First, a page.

If you have been bitten by the unmistakable Vietnam blues, once in a while you can go for a quick fix without having to cross the Pacific Ocean. I had heard about "Little Saigon" a long time ago, while we had met some Vietnamese expats at a train station, and talked about their life as American citizens. Many of the Vietnamese residents consist of the families of former soldiers of the Army of the Republic of Vietnam. At the time, I could not understand why they would not want to return to their native country, as things have certainly stabilized.
Should you find yourself in the Los Angeles area, you can indulge your fantasies by visiting "Little Saigon". It will appear on any area map, - just look for Bolsa Street. The borders of Little Saigon stretch from Trask to McFadden avenues and from Magnolia to Euclid streets. About three-quarters of the population is Vietnamese, with smaller numbers of white, Latino, Chinese and Cambodian residents.
Westminster's residents have managed to recreate a slice of Vietnamese life, but the charm of the 'street life' is missing. Instead, there are wide boulevards, strip malls, and the latest model luxury cars in the parking lots.
Those of you that made it to the real Saigon or HCMC, most likely had a taste of the Cho Ben Thanh, where you can literally lose yourself in the narrow aisles the entire day. It's also a name, like so many others, that stay imprinted in your gray matter, so that when you see it jumping in front of your eyes in a strange setting, you are forced to pay attention. See what I mean below:
OK, let's say this was the mini version...but all the familiar names are alive and well in this area of Los Angeles. A typical billboard may look like this:
Nha Trang? They could have at least imported some sand from the beaches...It is totally impossible to be in this area, and not eat. And if you really crave banh mi, stop at Lee's Sandwiches. You can't miss it, as it occupies a corner spot, is quite large, and displays a mouthwatering poster of Ca Fe Sua Da. There was an old woman sitting outside the shop on the sidewalk who absolutely refused to be photographed.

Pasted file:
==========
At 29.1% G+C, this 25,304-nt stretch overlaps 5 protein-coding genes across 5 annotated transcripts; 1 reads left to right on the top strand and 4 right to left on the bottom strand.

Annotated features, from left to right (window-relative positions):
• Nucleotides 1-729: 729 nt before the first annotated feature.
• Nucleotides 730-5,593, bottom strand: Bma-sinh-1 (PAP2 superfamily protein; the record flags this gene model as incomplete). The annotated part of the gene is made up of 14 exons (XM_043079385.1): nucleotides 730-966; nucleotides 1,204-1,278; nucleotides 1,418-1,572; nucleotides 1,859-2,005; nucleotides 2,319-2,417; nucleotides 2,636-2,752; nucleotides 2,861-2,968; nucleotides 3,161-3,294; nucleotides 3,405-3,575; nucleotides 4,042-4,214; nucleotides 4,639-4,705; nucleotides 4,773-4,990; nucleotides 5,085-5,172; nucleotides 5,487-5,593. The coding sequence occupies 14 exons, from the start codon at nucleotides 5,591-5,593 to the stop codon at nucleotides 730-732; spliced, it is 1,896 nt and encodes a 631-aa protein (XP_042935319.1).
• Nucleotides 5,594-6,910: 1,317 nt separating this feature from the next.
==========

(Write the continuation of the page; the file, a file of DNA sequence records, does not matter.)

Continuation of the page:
Lee's Sandwiches also has a franchise store inside a huge mall, to which I will take you later on. Naturally, there are pho shops on nearly every corner, and on a hot July day, it may not be the dish of choice.
What's missing in this picture? Why bicycles and motorcycles of course, and a couple of cyclos on the side.
You never have to long again for that heavenly Vietnamese coffee. They will prepare it for you, and if that's not enough, it's available for sale, with the authentic French filter machine and all.
Behind the A Dong Market, another haven of shops and outdoors cafes which is part of the Asian Village Center, is a statue garden depicting Confucius and his disciples, designed by influential Little Saigon developer Frank Jao. Have a look at the garden, which includes a small shrine where offerings are made. Grey statues depict dragons and other animals.
Side view of the A Dong Market
Frank Jao also developed the Asian Garden Mall that lies across the street from the Asian Village Center, which opened in 1987. Jao is an ethnic Chinese born in Haiphong, Vietnam. There is a mural of the heroic Trung Sisters on the side walls, of which I caught a couple of photos before I knew what it represented.